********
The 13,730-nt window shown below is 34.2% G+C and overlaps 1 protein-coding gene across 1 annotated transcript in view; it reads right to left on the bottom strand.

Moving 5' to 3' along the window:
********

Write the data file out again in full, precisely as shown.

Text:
The 13,730-nt window shown below is 34.2% G+C and overlaps 1 protein-coding gene across 1 annotated transcript in view; it reads right to left on the bottom strand.

Moving 5' to 3' along the window: